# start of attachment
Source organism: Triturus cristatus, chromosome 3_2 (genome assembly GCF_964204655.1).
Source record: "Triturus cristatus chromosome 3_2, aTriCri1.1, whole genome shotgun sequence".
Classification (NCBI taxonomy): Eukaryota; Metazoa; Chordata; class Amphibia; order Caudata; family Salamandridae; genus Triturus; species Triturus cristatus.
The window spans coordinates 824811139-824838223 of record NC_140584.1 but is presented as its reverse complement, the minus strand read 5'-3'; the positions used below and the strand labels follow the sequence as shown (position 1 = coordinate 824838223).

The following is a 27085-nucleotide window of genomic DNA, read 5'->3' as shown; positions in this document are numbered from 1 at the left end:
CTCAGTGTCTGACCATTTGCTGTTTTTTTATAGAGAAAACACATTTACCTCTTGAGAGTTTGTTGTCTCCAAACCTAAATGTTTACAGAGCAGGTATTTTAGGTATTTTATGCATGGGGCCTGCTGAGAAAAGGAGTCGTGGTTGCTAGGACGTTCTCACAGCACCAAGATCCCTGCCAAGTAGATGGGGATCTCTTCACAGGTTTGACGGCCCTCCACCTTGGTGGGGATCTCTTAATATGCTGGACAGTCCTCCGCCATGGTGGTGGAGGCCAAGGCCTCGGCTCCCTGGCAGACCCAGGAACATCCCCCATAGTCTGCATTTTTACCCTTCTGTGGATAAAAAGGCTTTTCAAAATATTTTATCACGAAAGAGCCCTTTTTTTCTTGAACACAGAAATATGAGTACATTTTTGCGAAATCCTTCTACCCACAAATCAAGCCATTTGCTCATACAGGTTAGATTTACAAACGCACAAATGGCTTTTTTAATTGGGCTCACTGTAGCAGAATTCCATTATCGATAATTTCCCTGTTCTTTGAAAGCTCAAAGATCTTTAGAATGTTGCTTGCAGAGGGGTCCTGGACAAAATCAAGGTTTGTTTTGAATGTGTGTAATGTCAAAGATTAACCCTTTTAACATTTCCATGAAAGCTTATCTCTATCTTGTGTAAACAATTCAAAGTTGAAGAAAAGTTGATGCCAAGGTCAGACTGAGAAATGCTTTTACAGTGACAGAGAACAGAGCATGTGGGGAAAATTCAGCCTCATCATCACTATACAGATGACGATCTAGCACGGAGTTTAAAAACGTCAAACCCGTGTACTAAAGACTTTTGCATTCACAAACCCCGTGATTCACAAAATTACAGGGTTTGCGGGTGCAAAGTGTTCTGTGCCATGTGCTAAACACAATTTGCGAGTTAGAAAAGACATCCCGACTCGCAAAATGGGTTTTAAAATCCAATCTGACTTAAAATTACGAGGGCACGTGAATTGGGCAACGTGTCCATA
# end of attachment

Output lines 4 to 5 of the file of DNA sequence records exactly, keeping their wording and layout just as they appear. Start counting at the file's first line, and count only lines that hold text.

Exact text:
The window spans coordinates 824811139-824838223 of record NC_140584.1 but is presented as its reverse complement, the minus strand read 5'-3'; the positions used below and the strand labels follow the sequence as shown (position 1 = coordinate 824838223).

The following is a 27085-nucleotide window of genomic DNA, read 5'->3' as shown; positions in this document are numbered from 1 at the left end: